Fuck the trolls, though, seriously.
But that’s my attitude, and one of the things that has impressed me most about Kiva is how she has responded to this disproportionate amount of hatred and attacks that she’s getting just because she wants to draw pictures of feminists on cool little cards looking cool. When I would have probably been raging about these assholes, or else laughing and rubbing their faces in their failed attempt at trolling, Kiva sent out a series of tweets that said this,
“Success is following me because I am following MY truth, living MY dream, instead of trying to live whatever dream gets approval from them. That’s why I can’t hate them. I imagine the pain they must feel, feeling that way all the time. I wish I could help them see.
“The very first reply in that thread is from someone who feels overlooked, ignored, and unappreciated as an artist. Dude. I’ve been there.
“But I was there when I was being selfish. I was there when I was seeking approval from others. I was there when I wasn’t being inspired.
“My heart goes out to the people who hate me, because I have hated, too. I don’t plan to go back to it, because it was a poison in my life. And because the people I hated, I didn’t know well enough to hate. The only person I hated was myself, really.
“8chan, I believe you can let go of your hatred. I believe you can let go of this idea that you’re doing it “for lulz.”
“There wasn’t laughter in that first reply. There was jealousy, and anger, and pain.
“To that artist: I believe in you. And I hope, from the bottom of my heart, that someday you stop tearing down other artists and believe in yourself, too. <3″
In that email interview I mentioned earlier, she had this to say about the 8Chan thread planning attacks on her project,
“The other thing I noticed, the big thing that still sticks with me, was the first comment on the 8chan thread. The commenter was furious because his space pirate story could not get funding on Kickstarter, while my card deck was doing very well.
“I remembered immediately all the times I had wrapped up my sense of self-worth in jealousy and pain and my heart went out to them. Not at first, but after about an hour of thinking about it I realized that what I was feeling, more than anything, was pity.
“My feelings were obviously hurt by some of the things they said, but when I began to really study the nature and tone of those comments, I saw a lot of pain on the parts of the commenters. I do feel compassion for these people. I remember being a bully, and my meanness was couched in a lot of self-loathing and pain.”
In my experience, Kiva has been nothing but the embodiment of kindness and compassion, from when she was just drawing sketches of feminists dealing with harassment, to when she herself has had the spotlight on her with all the attacks and abuse that goes with it. But it’s probably the way she explained why she tries to always show compassion that makes me respect her the most,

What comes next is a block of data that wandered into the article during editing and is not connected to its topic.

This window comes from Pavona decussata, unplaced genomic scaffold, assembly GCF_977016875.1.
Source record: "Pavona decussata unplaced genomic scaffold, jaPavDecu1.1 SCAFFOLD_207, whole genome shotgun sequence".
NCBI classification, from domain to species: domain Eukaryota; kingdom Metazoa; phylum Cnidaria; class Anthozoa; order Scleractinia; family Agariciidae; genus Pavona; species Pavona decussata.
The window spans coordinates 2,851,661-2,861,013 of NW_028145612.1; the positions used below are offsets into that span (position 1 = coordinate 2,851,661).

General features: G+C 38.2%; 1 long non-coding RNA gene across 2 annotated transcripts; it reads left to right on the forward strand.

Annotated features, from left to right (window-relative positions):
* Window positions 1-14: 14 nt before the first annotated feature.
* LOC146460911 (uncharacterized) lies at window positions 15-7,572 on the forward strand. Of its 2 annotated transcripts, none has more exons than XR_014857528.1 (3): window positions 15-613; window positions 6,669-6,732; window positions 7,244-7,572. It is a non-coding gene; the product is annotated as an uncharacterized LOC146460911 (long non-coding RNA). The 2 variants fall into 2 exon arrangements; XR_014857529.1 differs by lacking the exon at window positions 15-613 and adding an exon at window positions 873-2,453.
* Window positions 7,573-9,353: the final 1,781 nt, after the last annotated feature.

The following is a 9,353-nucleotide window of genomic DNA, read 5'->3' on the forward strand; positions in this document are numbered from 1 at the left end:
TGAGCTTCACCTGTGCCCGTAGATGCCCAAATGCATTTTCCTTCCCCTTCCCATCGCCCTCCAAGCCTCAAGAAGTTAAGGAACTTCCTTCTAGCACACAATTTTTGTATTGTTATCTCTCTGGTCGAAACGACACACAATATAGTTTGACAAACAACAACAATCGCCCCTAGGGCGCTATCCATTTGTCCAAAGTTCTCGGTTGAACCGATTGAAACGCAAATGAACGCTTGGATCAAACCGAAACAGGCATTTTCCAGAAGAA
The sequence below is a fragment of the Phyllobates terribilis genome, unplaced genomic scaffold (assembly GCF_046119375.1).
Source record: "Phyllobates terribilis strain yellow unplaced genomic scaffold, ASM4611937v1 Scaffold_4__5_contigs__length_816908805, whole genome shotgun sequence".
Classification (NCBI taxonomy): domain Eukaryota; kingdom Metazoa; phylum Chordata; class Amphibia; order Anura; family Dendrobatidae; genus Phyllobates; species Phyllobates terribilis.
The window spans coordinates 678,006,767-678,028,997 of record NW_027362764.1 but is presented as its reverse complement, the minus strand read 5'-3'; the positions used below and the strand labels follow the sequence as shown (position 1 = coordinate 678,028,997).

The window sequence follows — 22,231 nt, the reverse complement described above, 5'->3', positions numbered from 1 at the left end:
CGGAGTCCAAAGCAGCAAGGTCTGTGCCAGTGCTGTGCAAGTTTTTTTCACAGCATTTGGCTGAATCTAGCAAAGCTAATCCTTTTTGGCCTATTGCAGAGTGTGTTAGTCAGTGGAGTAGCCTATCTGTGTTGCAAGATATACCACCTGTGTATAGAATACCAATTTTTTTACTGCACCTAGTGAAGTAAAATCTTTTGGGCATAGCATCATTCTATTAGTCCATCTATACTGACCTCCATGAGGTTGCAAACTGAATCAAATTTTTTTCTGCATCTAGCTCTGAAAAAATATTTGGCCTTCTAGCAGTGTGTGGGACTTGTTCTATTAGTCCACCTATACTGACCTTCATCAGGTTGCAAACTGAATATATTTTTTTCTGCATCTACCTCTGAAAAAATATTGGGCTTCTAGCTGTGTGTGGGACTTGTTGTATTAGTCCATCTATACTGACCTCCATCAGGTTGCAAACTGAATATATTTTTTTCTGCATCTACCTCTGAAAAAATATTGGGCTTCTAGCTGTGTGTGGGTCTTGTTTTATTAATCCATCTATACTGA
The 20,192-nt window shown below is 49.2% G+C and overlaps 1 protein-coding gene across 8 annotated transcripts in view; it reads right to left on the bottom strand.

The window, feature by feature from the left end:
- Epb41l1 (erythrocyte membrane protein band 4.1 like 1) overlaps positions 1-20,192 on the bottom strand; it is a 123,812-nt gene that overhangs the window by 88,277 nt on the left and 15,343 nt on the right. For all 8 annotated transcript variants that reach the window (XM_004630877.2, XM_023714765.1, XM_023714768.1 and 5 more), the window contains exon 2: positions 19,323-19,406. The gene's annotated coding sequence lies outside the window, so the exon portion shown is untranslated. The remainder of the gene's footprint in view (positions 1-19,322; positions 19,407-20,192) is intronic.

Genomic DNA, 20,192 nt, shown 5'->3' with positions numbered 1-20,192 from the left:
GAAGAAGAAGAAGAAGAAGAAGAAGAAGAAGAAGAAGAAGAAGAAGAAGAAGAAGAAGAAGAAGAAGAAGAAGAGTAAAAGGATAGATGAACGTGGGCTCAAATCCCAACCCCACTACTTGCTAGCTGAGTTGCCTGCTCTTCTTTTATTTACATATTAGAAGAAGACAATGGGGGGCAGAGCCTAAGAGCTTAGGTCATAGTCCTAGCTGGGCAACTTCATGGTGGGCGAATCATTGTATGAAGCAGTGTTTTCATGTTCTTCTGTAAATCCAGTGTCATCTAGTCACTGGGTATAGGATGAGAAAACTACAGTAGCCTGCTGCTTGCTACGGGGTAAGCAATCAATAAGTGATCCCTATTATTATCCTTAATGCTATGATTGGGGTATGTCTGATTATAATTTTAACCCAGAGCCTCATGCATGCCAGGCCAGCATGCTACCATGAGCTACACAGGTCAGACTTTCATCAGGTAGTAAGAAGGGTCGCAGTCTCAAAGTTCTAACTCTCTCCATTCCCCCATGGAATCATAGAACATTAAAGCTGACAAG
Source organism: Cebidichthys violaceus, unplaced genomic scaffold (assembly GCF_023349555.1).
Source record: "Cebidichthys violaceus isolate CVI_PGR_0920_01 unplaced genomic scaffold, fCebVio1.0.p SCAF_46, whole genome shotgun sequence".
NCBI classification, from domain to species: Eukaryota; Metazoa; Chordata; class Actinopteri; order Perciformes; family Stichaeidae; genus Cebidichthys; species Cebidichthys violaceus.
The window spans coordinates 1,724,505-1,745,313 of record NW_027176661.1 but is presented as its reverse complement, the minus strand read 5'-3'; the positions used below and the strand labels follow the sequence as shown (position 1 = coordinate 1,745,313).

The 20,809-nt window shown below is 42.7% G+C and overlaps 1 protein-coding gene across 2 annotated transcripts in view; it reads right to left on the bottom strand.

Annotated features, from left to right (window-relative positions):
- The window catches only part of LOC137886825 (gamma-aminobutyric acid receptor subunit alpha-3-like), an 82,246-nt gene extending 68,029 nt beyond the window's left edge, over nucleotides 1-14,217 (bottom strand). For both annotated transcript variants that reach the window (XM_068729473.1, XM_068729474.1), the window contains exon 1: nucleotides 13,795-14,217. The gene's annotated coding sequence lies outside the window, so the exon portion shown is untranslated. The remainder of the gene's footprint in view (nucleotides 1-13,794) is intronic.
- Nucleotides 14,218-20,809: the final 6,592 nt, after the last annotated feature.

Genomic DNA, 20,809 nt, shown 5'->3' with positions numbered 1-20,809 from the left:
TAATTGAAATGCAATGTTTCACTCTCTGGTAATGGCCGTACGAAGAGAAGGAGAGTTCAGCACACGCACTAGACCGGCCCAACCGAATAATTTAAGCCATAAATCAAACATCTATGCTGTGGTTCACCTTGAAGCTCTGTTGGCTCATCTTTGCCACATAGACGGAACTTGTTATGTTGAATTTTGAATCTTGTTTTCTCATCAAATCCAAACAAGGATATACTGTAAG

“I try to react with compassion to everyone I meet because I was a bully for a long, long time. I have anger issues and it works better for me to maintain my cool and keep positive. So my compassion and kindness was partially for me: reminding myself that it’s okay.”
As someone who struggles with anger myself, I know just how difficult it can be to harness and control it rather than allow it to run rampant and destroy everything. I’m reminded of Terry Pratchett’s anger and the part it played in fueling his work, and I think I can see Kiva harnessing her anger to fuel hers as well. To quote part of her reaction to when the hate-mongering site The Ralph Report tried to have a go at her,
“No matter what you do, Gamergate, it won’t matter. If you’re angry about this project supporting people you don’t like then this project will support them even more. I will pass along to them that if they want, they can make a donation to a worthy charity themselves, but here we go:
“Every cent of this project will support people who you feel should go unsupported. The art in this project will support and promote their work. The voices in this project will be paid even more money. The voices will be expanded to include even more people that you want to silence.
“All you have done is given me a fire. I could have devoted that fire to anger, but instead I will use it to add to the project, support more people, and spread more love, more kindness, and more goodness in the world.”
I read that, and I was like,
In short, I couldn’t be more honoured to be part of this project, and I can’t wait for my very own Feminist Deck.
If you want one for yourself, go to the Kickstarter page, where just $15 (well, $20 in all if you, like me, live outside of the US) will get you a deck of 56 cards. There are some other pretty awesome rewards too, and the chance to stick it to some bullies and trolls comes free.
I don’t know about you, but I think that’s a pretty sweet deal.